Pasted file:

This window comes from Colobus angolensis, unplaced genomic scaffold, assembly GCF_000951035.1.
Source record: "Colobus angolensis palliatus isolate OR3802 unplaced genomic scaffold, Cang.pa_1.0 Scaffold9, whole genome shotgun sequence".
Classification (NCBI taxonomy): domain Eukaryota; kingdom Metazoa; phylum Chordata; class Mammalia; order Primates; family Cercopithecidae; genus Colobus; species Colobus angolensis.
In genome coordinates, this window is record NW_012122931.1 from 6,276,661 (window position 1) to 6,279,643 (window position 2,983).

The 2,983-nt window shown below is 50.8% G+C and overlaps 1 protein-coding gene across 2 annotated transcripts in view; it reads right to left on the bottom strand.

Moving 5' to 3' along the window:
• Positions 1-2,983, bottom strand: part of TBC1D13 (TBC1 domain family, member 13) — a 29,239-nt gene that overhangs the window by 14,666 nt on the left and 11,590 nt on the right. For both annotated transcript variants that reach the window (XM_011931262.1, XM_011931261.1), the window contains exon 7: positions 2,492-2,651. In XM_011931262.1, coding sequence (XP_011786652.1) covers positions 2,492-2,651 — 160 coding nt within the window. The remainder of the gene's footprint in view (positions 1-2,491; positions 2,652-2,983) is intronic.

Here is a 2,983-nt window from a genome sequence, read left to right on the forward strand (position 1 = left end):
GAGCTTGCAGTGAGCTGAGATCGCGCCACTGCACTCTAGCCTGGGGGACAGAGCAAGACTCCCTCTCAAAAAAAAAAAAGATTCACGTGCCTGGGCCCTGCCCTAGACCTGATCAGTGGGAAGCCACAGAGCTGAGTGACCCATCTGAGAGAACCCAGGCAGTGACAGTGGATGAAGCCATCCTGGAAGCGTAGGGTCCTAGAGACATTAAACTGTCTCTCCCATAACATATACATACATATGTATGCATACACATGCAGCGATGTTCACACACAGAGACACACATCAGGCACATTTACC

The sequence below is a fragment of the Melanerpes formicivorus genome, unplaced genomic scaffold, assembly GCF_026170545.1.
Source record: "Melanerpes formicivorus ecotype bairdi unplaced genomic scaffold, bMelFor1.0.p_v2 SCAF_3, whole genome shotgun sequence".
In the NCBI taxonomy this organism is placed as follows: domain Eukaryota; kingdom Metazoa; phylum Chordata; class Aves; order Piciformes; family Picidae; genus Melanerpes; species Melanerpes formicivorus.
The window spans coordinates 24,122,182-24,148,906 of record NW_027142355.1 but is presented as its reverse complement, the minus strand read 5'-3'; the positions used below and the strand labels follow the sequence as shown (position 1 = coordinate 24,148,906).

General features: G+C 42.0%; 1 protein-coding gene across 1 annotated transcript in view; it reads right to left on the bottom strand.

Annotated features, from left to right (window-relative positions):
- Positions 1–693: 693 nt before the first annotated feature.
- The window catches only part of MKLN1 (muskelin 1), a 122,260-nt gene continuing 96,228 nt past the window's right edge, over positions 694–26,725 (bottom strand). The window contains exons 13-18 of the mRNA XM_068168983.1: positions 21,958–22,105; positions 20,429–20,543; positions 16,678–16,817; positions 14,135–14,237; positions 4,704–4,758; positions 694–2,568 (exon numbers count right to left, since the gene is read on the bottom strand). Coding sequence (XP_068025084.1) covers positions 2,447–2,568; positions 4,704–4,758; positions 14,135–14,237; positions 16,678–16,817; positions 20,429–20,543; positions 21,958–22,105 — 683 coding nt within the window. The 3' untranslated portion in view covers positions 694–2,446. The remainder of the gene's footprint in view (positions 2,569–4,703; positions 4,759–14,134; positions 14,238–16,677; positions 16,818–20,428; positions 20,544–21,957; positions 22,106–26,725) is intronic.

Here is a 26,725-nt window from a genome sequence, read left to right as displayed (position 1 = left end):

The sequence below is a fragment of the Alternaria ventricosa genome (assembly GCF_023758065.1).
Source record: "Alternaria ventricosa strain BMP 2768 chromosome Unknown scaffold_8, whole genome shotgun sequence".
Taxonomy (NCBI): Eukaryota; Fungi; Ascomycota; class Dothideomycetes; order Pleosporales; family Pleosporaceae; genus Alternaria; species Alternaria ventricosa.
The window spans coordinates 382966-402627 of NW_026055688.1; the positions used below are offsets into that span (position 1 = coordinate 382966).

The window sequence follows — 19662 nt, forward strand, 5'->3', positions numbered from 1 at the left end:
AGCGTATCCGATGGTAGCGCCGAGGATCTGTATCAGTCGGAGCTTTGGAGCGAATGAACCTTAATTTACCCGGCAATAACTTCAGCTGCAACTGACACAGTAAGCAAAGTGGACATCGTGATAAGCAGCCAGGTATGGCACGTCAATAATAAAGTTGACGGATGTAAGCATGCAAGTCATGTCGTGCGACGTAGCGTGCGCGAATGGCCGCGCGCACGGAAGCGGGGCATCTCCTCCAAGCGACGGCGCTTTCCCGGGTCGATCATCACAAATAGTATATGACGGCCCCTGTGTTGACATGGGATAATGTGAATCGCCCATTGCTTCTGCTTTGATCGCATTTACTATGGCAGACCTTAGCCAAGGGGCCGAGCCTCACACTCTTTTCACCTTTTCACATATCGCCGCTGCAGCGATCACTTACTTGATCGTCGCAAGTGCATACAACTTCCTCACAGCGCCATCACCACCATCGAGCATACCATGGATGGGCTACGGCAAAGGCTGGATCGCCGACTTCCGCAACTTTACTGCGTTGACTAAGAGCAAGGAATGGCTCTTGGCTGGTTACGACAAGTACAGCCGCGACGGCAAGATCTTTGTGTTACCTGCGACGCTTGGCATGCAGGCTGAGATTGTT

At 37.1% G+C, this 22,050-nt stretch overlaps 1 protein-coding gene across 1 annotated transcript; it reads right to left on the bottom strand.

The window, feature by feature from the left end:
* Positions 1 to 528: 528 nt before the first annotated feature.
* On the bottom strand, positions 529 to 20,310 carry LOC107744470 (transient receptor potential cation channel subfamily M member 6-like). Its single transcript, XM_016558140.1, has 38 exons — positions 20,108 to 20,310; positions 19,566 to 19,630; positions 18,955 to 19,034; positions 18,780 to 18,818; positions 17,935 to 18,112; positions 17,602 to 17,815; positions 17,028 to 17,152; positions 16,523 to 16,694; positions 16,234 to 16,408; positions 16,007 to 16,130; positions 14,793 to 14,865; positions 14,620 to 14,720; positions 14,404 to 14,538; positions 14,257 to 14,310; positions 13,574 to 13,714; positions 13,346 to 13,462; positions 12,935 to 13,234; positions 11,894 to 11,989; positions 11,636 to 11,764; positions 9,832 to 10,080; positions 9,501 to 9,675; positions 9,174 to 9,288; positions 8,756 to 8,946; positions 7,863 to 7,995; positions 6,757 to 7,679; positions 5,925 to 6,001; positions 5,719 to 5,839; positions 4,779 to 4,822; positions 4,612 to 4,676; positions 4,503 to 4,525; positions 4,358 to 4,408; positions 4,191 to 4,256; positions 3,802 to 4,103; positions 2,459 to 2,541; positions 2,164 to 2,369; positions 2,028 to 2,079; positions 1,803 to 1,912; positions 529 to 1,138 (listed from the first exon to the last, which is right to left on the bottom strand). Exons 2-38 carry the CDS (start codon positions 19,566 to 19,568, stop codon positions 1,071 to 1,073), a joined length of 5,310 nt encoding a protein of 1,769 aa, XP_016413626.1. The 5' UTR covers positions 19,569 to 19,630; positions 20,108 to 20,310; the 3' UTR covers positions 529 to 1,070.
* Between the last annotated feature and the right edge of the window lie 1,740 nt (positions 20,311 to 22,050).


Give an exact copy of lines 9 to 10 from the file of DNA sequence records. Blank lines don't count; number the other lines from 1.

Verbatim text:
GAGCTTGCAGTGAGCTGAGATCGCGCCACTGCACTCTAGCCTGGGGGACAGAGCAAGACTCCCTCTCAAAAAAAAAAAAGATTCACGTGCCTGGGCCCTGCCCTAGACCTGATCAGTGGGAAGCCACAGAGCTGAGTGACCCATCTGAGAGAACCCAGGCAGTGACAGTGGATGAAGCCATCCTGGAAGCGTAGGGTCCTAGAGACATTAAACTGTCTCTCCCATAACATATACATACATATGTATGCATACACATGCAGCGATGTTCACACACAGAGACACACATCAGGCACATTTACC

The sequence below is a fragment of the Melanerpes formicivorus genome, unplaced genomic scaffold, assembly GCF_026170545.1.